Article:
2008-2009 Pilot Project Recipients


Changes in the Spectrum of tRNA Secondary Modifications as Biomarkers of Exposure

This project will explore the utility of RNA secondary modifications as biomarkers of exposure. The development of bioanalytical methods for characterizing the spectrum of RNA 2˚ modifications will be useful for many studies beyond those emphasizing biomarker development, such as defining the poorly characterized spectrum and function of secondary modifications of nucleobases in rRNA, miRNA, and other RNA species.

  • Peter Dedon
    Professor, Biological Engineering

Structural Studies of DNA Repair Protein Human Alkyladenine Glycosylase

This project is to understand how the cell protects against DNA alkylation by environmental carcinogens.

  • Catherine Drennan
    Associate Professor, Chemistry

Inflammation-associated Prostate Cancer: Development of Mouse Models for Assay of Environmental Contaminants

This project is to develop novel mouse models of prostate cancer for study of environmental contaminant exposures in humans. This project will utilize these mice to test whether inflammation and environmental contaminants may act as co-factors that promote prostate cancer development. The goal is to provide murine models to study prostate cancer in humans.

  • Susan Erdman
    Principle Research Scientist, Division of Comparative Medicine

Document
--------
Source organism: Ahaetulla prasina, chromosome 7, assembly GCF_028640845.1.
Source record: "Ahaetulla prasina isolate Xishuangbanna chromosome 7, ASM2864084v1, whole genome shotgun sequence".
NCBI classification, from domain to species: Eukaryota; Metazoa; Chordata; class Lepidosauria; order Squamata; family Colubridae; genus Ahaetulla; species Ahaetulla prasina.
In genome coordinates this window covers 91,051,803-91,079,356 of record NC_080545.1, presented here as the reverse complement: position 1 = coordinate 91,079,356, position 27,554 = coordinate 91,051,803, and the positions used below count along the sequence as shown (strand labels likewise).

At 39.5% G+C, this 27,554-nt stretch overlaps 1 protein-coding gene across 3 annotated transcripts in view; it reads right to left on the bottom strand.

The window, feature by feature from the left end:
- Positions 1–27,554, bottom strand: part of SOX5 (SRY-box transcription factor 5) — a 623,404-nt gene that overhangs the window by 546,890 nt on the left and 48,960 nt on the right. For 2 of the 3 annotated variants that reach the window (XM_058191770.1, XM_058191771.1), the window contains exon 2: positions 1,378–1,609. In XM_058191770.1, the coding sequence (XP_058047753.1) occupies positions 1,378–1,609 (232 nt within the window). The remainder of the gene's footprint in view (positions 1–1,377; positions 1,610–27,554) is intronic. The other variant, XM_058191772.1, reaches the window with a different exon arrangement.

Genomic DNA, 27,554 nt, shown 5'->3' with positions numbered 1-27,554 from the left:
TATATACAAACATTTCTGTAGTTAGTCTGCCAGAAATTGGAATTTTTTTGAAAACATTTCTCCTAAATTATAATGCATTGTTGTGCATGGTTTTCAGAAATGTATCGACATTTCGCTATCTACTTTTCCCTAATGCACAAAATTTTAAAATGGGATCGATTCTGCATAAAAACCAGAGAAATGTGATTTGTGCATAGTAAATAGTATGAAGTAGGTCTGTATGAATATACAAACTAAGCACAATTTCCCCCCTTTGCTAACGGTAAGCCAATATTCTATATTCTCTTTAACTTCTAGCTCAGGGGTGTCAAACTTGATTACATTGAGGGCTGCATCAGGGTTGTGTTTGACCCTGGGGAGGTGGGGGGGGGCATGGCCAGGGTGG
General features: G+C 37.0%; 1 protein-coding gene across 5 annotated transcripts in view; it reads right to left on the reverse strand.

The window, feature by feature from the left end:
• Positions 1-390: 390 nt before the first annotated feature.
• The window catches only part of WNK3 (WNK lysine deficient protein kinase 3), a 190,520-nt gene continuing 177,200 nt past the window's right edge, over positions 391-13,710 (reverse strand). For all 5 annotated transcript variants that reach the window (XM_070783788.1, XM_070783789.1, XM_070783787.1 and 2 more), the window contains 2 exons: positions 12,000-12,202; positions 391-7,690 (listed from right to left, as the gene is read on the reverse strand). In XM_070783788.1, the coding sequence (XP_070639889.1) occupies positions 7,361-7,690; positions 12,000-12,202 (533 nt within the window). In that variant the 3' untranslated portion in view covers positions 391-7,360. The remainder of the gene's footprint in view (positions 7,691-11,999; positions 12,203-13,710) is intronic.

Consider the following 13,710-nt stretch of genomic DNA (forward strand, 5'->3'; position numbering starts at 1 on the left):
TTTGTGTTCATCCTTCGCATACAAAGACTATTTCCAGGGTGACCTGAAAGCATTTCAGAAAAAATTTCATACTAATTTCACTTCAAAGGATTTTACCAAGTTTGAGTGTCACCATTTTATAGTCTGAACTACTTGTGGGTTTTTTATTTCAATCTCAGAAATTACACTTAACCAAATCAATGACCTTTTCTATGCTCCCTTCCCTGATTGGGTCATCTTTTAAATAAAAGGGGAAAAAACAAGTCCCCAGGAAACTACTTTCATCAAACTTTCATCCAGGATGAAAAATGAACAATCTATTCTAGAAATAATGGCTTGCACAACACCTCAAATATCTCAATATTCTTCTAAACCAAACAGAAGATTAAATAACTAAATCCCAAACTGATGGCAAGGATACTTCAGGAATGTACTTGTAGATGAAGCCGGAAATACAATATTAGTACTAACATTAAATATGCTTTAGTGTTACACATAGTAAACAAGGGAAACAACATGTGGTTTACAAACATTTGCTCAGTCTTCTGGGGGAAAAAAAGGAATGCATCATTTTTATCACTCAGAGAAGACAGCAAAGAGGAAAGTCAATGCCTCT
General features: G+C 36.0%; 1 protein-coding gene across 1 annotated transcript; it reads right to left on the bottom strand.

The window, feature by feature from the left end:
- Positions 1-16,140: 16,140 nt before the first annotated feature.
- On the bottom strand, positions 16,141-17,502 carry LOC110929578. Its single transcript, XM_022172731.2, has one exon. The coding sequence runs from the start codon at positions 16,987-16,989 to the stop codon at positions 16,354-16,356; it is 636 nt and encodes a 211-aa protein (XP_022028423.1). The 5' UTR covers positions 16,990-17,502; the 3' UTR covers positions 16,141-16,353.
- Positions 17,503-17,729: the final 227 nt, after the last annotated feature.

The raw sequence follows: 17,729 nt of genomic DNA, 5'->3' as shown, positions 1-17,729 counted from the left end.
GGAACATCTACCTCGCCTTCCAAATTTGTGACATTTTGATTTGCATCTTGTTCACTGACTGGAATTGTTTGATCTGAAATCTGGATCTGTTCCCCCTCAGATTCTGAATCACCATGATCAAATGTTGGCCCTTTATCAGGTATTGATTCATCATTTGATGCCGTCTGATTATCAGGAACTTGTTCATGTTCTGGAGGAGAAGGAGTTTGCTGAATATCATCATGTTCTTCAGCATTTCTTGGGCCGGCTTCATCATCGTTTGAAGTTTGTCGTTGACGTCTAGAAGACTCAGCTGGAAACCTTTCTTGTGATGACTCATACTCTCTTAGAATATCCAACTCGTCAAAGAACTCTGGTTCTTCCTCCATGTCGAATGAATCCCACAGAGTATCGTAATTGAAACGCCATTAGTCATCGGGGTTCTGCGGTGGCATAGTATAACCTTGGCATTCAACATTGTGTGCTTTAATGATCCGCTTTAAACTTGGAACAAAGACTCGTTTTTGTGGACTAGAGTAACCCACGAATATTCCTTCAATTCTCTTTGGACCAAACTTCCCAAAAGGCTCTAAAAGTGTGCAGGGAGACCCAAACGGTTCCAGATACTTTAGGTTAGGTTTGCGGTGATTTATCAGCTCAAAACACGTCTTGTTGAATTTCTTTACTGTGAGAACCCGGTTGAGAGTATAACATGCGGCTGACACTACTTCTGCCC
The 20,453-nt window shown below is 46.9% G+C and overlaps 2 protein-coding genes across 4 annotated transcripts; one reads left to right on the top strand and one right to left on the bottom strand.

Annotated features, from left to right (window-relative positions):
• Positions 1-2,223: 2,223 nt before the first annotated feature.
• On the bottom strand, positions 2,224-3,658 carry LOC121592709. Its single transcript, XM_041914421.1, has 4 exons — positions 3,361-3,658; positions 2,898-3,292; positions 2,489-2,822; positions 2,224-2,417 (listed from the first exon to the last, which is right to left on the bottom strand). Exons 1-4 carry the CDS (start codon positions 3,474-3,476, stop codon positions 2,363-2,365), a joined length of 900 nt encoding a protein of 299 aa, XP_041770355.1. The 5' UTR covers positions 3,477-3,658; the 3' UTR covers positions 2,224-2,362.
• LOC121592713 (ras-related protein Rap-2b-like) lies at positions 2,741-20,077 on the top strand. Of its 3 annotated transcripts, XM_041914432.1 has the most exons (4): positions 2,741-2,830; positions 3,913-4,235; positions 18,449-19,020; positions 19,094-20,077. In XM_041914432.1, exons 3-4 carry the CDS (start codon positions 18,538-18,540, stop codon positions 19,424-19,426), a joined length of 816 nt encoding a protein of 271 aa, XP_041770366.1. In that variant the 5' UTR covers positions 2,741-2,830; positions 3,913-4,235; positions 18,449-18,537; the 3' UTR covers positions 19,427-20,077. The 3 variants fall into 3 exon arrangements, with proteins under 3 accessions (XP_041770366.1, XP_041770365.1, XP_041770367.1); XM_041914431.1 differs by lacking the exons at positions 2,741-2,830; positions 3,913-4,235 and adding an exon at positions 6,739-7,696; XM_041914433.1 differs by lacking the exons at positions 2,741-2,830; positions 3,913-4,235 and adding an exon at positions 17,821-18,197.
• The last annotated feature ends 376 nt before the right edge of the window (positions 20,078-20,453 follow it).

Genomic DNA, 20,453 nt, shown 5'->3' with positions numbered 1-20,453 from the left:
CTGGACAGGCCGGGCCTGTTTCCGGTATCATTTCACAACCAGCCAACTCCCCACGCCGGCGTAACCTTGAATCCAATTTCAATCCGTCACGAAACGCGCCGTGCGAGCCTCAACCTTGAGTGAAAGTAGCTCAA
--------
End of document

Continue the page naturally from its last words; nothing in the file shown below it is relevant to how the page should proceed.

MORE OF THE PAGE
Direct Coupling of Nanofluidic Preconcentration System and Conventional Mass Spectrometry

This project will couple a nanofluidic peptide/protein preconcentrator chip to mass spectrometry (MS) via various dispensing methods and to qualify it as efficient front-end signal enhancement tool for MS. Using the proposed solution, the concentration of low-abundance peptides and proteins can be increased by several orders of magnitudes on chip and sent to mass spectrometer directly without any manual transfer. This way, biologically significant, but highly diluted biomolecules can be detected at unprecedented high sensitivity with minimal sample loss.

  • Jongyoon Han
    Associate Professor, Electrical Engineering & Computer Science and Biological Engineering

Detection of Toxic Events in the Liver in vivo using Single Wall Carbon Nanotubes

This project is to develop the DNA-SWNTs sensors for in vivo detection of toxic events associated with DNA damage. The objective is to further validate the identification method in vitro and in vivo using the mouse liver as a model and to demonstrate the detection of chlorambucil as a model DNA damaging agent.

  • Michael Strano
    Associate Professor, Chemical Engineering
  • Steven Tannenbaum
    Professor, Biological Engineering
  • Gerald Wogan
    Professor, Biological Engineering

Exploring DNA Damage Response Networks with High-Dimensional Information Theoretic Statistics

This project is to refine, adapt, and apply the methods for use of datasets relevant to environmental-health interactions.

  • Bruce Tidor
    Professor, Electrical Engineering & Computer Science and Biological Engineering